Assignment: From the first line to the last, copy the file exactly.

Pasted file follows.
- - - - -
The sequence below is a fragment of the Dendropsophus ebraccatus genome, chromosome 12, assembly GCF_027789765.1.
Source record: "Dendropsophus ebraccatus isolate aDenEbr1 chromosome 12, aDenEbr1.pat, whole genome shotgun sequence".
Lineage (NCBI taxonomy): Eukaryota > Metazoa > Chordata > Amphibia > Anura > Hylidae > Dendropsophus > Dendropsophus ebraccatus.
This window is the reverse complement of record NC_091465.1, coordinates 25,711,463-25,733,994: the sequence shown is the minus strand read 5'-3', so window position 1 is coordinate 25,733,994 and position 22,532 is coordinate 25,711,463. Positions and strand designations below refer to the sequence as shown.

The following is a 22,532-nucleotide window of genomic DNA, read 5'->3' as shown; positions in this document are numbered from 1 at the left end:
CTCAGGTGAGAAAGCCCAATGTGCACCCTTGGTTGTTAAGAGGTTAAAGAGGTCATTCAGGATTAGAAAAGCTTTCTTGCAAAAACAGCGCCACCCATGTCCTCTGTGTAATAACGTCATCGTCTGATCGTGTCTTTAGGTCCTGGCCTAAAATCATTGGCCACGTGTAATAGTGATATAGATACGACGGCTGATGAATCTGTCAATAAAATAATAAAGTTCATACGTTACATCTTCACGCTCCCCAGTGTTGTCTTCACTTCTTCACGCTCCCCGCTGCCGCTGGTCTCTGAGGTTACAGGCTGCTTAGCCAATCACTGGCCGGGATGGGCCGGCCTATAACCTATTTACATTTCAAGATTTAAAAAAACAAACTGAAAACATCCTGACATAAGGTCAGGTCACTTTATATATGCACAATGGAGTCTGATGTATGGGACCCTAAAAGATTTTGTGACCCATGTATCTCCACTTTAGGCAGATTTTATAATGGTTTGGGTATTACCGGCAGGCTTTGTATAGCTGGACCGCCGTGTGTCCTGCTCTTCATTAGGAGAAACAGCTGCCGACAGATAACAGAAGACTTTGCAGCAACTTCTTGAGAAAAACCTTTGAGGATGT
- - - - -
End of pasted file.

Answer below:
The sequence below is a fragment of the Dendropsophus ebraccatus genome, chromosome 12, assembly GCF_027789765.1.
Source record: "Dendropsophus ebraccatus isolate aDenEbr1 chromosome 12, aDenEbr1.pat, whole genome shotgun sequence".
Lineage (NCBI taxonomy): Eukaryota > Metazoa > Chordata > Amphibia > Anura > Hylidae > Dendropsophus > Dendropsophus ebraccatus.
This window is the reverse complement of record NC_091465.1, coordinates 25,711,463-25,733,994: the sequence shown is the minus strand read 5'-3', so window position 1 is coordinate 25,733,994 and position 22,532 is coordinate 25,711,463. Positions and strand designations below refer to the sequence as shown.

The following is a 22,532-nucleotide window of genomic DNA, read 5'->3' as shown; positions in this document are numbered from 1 at the left end:
CTCAGGTGAGAAAGCCCAATGTGCACCCTTGGTTGTTAAGAGGTTAAAGAGGTCATTCAGGATTAGAAAAGCTTTCTTGCAAAAACAGCGCCACCCATGTCCTCTGTGTAATAACGTCATCGTCTGATCGTGTCTTTAGGTCCTGGCCTAAAATCATTGGCCACGTGTAATAGTGATATAGATACGACGGCTGATGAATCTGTCAATAAAATAATAAAGTTCATACGTTACATCTTCACGCTCCCCAGTGTTGTCTTCACTTCTTCACGCTCCCCGCTGCCGCTGGTCTCTGAGGTTACAGGCTGCTTAGCCAATCACTGGCCGGGATGGGCCGGCCTATAACCTATTTACATTTCAAGATTTAAAAAAACAAACTGAAAACATCCTGACATAAGGTCAGGTCACTTTATATATGCACAATGGAGTCTGATGTATGGGACCCTAAAAGATTTTGTGACCCATGTATCTCCACTTTAGGCAGATTTTATAATGGTTTGGGTATTACCGGCAGGCTTTGTATAGCTGGACCGCCGTGTGTCCTGCTCTTCATTAGGAGAAACAGCTGCCGACAGATAACAGAAGACTTTGCAGCAACTTCTTGAGAAAAACCTTTGAGGATGT